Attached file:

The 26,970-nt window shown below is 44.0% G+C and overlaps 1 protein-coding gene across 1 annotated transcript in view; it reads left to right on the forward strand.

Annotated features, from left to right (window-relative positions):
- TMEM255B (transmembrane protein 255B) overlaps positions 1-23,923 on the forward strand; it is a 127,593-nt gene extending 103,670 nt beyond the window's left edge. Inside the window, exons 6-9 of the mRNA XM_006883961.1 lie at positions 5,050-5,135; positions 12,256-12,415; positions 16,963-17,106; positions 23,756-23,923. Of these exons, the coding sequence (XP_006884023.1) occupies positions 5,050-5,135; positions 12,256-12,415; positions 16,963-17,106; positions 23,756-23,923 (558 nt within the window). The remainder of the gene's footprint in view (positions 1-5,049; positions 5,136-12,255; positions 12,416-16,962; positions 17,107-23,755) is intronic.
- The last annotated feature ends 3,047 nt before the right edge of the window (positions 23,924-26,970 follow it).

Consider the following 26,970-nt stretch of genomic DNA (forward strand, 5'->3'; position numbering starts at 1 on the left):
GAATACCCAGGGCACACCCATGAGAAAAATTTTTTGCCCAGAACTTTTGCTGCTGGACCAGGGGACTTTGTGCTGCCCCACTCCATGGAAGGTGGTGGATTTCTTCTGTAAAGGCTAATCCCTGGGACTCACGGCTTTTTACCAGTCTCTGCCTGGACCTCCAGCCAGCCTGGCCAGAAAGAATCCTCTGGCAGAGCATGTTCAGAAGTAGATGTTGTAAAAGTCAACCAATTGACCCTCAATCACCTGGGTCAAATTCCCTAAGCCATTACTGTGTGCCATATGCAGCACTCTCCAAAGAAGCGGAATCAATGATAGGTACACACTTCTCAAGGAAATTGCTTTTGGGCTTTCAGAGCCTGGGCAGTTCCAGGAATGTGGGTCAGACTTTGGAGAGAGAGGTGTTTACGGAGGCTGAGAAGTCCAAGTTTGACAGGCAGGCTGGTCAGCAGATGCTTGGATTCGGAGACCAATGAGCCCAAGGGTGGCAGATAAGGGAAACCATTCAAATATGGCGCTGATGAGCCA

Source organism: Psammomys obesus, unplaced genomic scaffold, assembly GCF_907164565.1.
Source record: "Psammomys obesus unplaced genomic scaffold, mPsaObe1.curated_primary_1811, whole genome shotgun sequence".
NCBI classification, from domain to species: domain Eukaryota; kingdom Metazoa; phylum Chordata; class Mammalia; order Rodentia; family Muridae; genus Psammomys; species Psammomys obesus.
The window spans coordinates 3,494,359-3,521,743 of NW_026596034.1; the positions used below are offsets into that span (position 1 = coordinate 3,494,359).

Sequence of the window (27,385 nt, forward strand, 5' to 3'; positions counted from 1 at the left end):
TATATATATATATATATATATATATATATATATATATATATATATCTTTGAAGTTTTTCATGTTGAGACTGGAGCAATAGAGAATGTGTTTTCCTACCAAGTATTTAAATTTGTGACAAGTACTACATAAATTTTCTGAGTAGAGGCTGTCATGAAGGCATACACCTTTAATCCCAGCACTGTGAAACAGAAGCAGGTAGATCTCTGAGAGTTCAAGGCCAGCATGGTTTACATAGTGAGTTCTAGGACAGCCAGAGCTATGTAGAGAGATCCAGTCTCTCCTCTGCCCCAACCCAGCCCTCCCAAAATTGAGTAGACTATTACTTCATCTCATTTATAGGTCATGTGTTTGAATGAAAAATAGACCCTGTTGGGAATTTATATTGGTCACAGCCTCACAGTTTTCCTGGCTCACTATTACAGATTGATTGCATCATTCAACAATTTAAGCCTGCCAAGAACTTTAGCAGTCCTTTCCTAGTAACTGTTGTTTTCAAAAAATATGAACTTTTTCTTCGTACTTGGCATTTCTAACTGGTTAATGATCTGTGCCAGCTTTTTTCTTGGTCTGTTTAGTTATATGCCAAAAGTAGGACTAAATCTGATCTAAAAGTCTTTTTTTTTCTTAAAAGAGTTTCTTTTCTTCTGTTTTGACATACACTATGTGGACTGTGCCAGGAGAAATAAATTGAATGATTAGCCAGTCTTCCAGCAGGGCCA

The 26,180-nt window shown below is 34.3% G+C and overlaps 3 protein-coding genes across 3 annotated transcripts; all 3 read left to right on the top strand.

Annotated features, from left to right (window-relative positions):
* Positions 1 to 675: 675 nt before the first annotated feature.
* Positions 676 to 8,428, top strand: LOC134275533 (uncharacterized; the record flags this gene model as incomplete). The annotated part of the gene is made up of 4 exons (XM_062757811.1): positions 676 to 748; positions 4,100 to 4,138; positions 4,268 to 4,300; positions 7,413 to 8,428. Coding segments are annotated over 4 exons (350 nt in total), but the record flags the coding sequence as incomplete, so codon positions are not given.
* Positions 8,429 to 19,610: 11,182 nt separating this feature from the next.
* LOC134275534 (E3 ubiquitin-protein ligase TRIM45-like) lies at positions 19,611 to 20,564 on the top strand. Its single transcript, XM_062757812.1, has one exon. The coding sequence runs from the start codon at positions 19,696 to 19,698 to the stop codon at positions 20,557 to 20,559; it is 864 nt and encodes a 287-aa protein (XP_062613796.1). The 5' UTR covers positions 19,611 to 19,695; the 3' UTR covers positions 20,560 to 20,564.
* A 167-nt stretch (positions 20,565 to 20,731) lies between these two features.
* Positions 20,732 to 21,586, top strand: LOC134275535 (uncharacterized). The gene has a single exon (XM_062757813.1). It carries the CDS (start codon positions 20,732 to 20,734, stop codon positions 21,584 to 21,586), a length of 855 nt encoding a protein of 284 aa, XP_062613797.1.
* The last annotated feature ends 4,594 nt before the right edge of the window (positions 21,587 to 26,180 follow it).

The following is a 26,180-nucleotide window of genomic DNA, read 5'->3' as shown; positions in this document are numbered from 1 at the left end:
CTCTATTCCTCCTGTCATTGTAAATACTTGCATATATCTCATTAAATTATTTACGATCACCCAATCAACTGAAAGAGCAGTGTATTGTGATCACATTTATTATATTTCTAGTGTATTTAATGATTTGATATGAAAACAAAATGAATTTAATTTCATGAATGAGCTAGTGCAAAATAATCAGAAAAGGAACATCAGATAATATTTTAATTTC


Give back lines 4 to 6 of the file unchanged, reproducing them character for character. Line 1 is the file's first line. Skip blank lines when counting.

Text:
- The last annotated feature ends 3,047 nt before the right edge of the window (positions 23,924-26,970 follow it).

Consider the following 26,970-nt stretch of genomic DNA (forward strand, 5'->3'; position numbering starts at 1 on the left):
GAATACCCAGGGCACACCCATGAGAAAAATTTTTTGCCCAGAACTTTTGCTGCTGGACCAGGGGACTTTGTGCTGCCCCACTCCATGGAAGGTGGTGGATTTCTTCTGTAAAGGCTAATCCCTGGGACTCACGGCTTTTTACCAGTCTCTGCCTGGACCTCCAGCCAGCCTGGCCAGAAAGAATCCTCTGGCAGAGCATGTTCAGAAGTAGATGTTGTAAAAGTCAACCAATTGACCCTCAATCACCTGGGTCAAATTCCCTAAGCCATTACTGTGTGCCATATGCAGCACTCTCCAAAGAAGCGGAATCAATGATAGGTACACACTTCTCAAGGAAATTGCTTTTGGGCTTTCAGAGCCTGGGCAGTTCCAGGAATGTGGGTCAGACTTTGGAGAGAGAGGTGTTTACGGAGGCTGAGAAGTCCAAGTTTGACAGGCAGGCTGGTCAGCAGATGCTTGGATTCGGAGACCAATGAGCCCAAGGGTGGCAGATAAGGGAAACCATTCAAATATGGCGCTGATGAGCCA